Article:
Heavier particles like carbon ions have a much higher linear energy transfer than photons or protons, making them more effective at treating tumours with an anoxic core. To date, only 4450 patients have received carbon-ion therapy. But this number's not that surprising considering that there are so few carbon-beam facilities in the world, just two in Japan: the Heavy Ion Medical Accelerator in Chiba (HIMAC) and the Hyogo Ion Beam Medical Center (HIBMC); and two in Germany: GSI, the heavy-ion research centre in Darmstadt and the Heidelberg Ion-beam Therapy Center.

HIMAC was the site of the world's first carbon-ion treatment in 1994 and the facility has now treated 3795 patients. One recent clinical study has shown some pretty impressive early results for carbon-ion therapy of renal-cell carcinoma - a notoriously radioresistant tumour for which there have been few reports of curative radiotherapy. The HIMAC team studied 10 patients, including three with stage IV disease and tumour sizes of up to 120 mm. Carbon-ion treatment resulted in a 100% five-year local control rate, as well as progression-free survival and cause-specific survival rates of 100% - a similar outcome to that of radical surgery (Int. J. Radiat. Oncol. Biol. Phys. doi: 10.1016/j.ijrobp.2008.01.043).

The study's lead researcher Takuma Nomiya, from the National Institute of Radiological Sciences in Chiba, certainly seems impressed by the results. "If my parents got cancer, I would recommend carbon-beam therapy, even if it was operable," he told medicalphysicsweb." Having said that, Nomiya points out that a follow-up trial is not in the pipeline - mainly due to the increasing amount of treatments at HIMAC creating a situation where the patient number exceeds the institution's capacity.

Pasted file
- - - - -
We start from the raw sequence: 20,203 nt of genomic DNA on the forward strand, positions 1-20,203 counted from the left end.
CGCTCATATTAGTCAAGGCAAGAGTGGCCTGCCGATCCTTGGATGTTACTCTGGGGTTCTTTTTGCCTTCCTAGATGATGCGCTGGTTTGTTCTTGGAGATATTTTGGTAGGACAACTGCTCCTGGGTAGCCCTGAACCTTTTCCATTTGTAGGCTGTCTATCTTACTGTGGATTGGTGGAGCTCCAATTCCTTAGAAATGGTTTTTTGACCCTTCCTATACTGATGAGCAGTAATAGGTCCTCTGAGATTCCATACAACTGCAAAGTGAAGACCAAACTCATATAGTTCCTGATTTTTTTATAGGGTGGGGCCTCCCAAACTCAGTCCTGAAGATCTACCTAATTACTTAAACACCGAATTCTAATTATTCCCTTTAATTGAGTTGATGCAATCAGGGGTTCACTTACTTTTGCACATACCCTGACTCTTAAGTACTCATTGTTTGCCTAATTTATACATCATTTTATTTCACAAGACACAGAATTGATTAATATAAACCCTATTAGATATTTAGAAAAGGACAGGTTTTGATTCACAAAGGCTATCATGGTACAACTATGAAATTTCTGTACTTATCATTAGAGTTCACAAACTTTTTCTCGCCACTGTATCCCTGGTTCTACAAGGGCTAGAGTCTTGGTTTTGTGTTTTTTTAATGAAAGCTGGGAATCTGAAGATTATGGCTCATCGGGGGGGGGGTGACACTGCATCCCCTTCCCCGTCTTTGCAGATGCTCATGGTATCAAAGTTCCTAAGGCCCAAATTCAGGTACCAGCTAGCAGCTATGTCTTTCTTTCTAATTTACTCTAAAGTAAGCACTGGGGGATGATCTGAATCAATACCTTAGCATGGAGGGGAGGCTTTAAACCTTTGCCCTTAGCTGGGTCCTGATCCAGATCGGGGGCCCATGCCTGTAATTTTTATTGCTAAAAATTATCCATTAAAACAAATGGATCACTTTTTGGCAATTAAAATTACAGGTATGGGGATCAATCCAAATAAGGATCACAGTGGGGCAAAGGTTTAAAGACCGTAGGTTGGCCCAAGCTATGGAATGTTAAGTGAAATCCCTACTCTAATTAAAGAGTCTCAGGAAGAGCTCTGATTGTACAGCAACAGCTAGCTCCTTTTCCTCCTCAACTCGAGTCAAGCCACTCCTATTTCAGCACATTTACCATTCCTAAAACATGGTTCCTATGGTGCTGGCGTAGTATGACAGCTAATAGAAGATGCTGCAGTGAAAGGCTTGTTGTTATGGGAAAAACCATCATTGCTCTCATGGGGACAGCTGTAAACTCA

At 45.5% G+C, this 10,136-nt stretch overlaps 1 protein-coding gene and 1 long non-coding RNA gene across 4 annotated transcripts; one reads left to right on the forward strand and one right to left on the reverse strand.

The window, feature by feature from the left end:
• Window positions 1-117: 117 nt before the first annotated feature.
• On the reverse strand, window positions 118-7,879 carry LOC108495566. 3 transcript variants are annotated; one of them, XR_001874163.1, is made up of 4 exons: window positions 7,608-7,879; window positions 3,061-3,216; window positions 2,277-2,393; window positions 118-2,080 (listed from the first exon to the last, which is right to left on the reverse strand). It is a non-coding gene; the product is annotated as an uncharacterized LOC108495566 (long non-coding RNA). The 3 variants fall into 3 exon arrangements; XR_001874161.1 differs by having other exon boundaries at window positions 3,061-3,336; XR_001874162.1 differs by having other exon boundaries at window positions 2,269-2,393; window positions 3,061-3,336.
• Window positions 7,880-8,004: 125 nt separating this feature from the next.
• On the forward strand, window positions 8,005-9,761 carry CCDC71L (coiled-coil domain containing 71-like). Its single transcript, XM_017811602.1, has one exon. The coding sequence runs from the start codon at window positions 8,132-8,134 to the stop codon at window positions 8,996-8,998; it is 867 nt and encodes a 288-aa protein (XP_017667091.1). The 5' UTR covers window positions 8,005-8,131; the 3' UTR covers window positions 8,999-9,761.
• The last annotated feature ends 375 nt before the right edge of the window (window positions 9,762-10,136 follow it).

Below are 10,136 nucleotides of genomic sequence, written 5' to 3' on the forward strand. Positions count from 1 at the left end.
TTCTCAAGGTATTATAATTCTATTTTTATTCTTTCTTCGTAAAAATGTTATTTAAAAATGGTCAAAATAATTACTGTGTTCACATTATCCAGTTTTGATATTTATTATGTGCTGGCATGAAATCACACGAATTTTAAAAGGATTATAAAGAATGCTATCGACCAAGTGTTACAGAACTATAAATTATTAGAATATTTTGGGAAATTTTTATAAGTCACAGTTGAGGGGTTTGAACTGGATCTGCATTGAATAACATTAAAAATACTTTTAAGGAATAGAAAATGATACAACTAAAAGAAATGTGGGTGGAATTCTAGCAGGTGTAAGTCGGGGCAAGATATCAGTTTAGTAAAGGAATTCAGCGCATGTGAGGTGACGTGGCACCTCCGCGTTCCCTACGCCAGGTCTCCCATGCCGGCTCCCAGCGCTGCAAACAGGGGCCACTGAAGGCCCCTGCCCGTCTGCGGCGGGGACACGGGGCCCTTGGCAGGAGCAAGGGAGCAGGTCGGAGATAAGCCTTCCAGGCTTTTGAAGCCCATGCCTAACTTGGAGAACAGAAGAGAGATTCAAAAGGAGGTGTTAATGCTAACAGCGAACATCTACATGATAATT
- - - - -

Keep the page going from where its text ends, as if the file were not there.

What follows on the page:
"With public attention to carbon-ion radiotherapy increasing, the supply is not sufficient to meet demand," Nomiya explained. "Building new carbon-beam institutions seems to be a problem that needs to be solved." While there are a few facilities currently under construction (in Japan and Italy, plus Siemens' projects at the Particle Therapy Center Marburg and the North European Radiooncological Center Kiel, both in Germany), the set-up costs are a big obstacle. Establishing a carbon-beam facility requires an investment of up to a hundred million dollars (although prices are now decreasing slightly) - almost twice that of a proton-therapy system.

This cost issue is being addressed in part by companies such as IBA in Belgium, which is developing a carbon-ion source based on a superconducting cyclotron (See Forward thinking on heavy ions). According to IBA's founder and chief research officer Yves Jongen, the new accelerator will be "five times smaller, less expensive and simpler" than a synchrotron-based source.

Beyond protons and heavy-ions, what other options could one day emerge in the particle-therapy armoury? Researchers at CERN are looking to antiprotons to provide the ultimate "magic bullet" (see Antiproton therapy: worth the investment?). Initial data from CERN's antiproton cell experiment (ACE) showed antiprotons to be four times as effective as protons at targeted cell damage. Although, given the costs involved in setting up an antiproton facility - somewhere between $0.7 and 1.4 billion - it may be some time before this particular technology hits the market.

For further information about the current status of particle therapy, and an insight into the future of this exciting technology, head on over to Jacksonville, Florida, next week for PTCOG 47 - the group's annual scientific meeting. I'll be attending the meeting, so be sure to check out medicalphysicsweb over the next couple of weeks for exclusive reports and updates from the event.